Extradural hematoma (EDH) is considered to be a rare complication of head trauma in children, and represents a serious and urgent pathology from which complete recovery can be expected if specialized treatment is instituted in time. In this article, the authors report the potential danger to a hydrocephalic shunted child who was apparently asymptomatic at the time of hospital admission with a mild head injury and developed an EDH of venous origin. This child had a rapid (time interval from injury to decerebrate posture of about 2 h), atypical (remained asymptomatic most of the time until abruptly deterioration) and fatal course, stressing the importance of early diagnosis and rapid therapy in order to avoid the death of the patient. The authors discuss the role of the ventriculoperitoneal shunting system in the lack of clinical symptoms associated with the presence of a giant EDH and a rapid and fatal course, and stress the importance of computed tomographic (CT) scanning in these patients, even if they are asymptomatic. If a skull fracture is suspected, a CT scan must be performed without delay.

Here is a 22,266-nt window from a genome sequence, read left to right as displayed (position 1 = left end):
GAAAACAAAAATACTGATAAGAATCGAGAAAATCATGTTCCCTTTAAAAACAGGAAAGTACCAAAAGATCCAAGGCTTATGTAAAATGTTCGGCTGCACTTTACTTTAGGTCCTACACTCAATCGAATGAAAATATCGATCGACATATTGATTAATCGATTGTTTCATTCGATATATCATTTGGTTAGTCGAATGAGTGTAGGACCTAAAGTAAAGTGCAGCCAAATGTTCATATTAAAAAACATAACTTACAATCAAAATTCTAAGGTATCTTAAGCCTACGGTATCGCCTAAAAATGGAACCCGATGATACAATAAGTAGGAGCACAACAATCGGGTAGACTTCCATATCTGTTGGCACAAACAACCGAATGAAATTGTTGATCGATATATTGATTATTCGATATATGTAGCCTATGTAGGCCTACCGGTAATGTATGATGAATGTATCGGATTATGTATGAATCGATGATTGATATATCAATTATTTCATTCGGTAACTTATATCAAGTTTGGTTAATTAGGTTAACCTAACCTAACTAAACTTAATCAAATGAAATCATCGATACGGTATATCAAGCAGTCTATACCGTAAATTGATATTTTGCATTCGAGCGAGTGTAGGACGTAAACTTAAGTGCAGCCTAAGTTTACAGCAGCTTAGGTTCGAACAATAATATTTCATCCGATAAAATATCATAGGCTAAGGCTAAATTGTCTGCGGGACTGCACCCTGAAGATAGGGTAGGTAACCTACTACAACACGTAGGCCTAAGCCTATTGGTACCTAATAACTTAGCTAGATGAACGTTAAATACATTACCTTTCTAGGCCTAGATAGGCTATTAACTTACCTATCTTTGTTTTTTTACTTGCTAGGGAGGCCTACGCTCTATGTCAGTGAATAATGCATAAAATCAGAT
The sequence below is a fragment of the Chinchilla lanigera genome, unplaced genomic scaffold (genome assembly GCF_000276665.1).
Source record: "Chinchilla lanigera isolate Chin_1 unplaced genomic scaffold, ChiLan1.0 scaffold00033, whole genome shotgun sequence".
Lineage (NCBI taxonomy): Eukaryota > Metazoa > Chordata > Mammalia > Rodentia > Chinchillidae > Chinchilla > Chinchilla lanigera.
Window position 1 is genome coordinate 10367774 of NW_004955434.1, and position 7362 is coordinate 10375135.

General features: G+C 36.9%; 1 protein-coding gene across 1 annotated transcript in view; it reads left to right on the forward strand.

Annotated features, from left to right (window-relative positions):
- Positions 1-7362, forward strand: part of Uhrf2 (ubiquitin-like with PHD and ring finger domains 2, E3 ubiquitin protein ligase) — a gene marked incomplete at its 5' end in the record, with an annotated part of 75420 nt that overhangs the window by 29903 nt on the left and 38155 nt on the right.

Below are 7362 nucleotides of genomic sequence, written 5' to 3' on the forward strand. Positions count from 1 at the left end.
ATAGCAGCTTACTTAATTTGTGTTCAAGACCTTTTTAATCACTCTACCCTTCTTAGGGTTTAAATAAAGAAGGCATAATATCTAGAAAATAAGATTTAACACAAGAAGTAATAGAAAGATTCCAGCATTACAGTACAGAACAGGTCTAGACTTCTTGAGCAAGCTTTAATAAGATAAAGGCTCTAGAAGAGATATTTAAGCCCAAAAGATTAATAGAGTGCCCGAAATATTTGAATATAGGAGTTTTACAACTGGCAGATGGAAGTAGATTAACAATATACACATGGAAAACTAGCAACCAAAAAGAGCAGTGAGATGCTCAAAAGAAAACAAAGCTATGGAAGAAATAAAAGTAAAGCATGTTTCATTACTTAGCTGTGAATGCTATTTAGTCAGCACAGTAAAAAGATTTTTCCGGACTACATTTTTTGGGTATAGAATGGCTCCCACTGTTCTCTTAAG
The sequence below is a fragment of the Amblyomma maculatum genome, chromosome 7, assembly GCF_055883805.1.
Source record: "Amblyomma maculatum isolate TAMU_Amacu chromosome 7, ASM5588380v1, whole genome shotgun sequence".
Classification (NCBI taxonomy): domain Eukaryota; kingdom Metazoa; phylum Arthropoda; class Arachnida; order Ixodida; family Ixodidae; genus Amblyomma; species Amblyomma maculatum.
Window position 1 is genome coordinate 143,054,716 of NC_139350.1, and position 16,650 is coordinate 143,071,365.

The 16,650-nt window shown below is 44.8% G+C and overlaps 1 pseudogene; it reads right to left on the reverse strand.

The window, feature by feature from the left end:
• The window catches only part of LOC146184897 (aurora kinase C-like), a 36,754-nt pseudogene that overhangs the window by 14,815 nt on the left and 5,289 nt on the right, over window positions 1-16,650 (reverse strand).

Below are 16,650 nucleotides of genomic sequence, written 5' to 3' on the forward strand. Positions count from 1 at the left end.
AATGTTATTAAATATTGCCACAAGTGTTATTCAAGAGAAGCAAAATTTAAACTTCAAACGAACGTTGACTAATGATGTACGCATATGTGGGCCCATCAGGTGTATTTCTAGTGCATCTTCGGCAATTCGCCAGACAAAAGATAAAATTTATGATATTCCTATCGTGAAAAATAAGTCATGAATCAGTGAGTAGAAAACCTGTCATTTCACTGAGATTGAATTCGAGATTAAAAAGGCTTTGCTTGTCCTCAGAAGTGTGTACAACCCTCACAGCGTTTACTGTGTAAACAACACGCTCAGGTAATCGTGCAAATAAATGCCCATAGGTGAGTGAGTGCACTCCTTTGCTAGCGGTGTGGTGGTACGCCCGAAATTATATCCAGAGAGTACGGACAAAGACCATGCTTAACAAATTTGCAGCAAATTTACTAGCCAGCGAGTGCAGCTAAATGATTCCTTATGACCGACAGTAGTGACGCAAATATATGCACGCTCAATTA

Copyright 2000 S. Karger AG, Basel